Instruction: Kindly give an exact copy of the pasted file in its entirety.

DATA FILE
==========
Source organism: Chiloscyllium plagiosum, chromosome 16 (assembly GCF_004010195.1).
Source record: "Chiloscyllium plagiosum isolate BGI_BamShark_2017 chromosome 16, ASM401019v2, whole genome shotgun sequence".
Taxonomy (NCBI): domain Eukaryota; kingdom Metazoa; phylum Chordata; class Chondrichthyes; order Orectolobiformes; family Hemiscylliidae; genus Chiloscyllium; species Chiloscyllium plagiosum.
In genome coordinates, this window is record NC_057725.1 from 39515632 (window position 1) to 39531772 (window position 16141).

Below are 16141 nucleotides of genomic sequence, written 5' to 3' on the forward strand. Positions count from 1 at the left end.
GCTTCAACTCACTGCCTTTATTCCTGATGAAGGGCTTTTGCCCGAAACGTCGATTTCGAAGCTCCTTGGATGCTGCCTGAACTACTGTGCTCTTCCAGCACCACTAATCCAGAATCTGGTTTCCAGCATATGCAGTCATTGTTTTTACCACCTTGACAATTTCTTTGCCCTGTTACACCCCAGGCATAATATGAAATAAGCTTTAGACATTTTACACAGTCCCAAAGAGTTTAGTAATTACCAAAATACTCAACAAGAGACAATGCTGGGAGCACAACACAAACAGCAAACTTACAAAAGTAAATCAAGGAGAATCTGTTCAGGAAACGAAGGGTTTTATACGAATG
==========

Source organism: Chiloscyllium plagiosum, chromosome 16 (assembly GCF_004010195.1).
Source record: "Chiloscyllium plagiosum isolate BGI_BamShark_2017 chromosome 16, ASM401019v2, whole genome shotgun sequence".
Taxonomy (NCBI): domain Eukaryota; kingdom Metazoa; phylum Chordata; class Chondrichthyes; order Orectolobiformes; family Hemiscylliidae; genus Chiloscyllium; species Chiloscyllium plagiosum.
In genome coordinates, this window is record NC_057725.1 from 39515632 (window position 1) to 39531772 (window position 16141).

Below are 16141 nucleotides of genomic sequence, written 5' to 3' on the forward strand. Positions count from 1 at the left end.
GCTTCAACTCACTGCCTTTATTCCTGATGAAGGGCTTTTGCCCGAAACGTCGATTTCGAAGCTCCTTGGATGCTGCCTGAACTACTGTGCTCTTCCAGCACCACTAATCCAGAATCTGGTTTCCAGCATATGCAGTCATTGTTTTTACCACCTTGACAATTTCTTTGCCCTGTTACACCCCAGGCATAATATGAAATAAGCTTTAGACATTTTACACAGTCCCAAAGAGTTTAGTAATTACCAAAATACTCAACAAGAGACAATGCTGGGAGCACAACACAAACAGCAAACTTACAAAAGTAAATCAAGGAGAATCTGTTCAGGAAACGAAGGGTTTTATACGAATG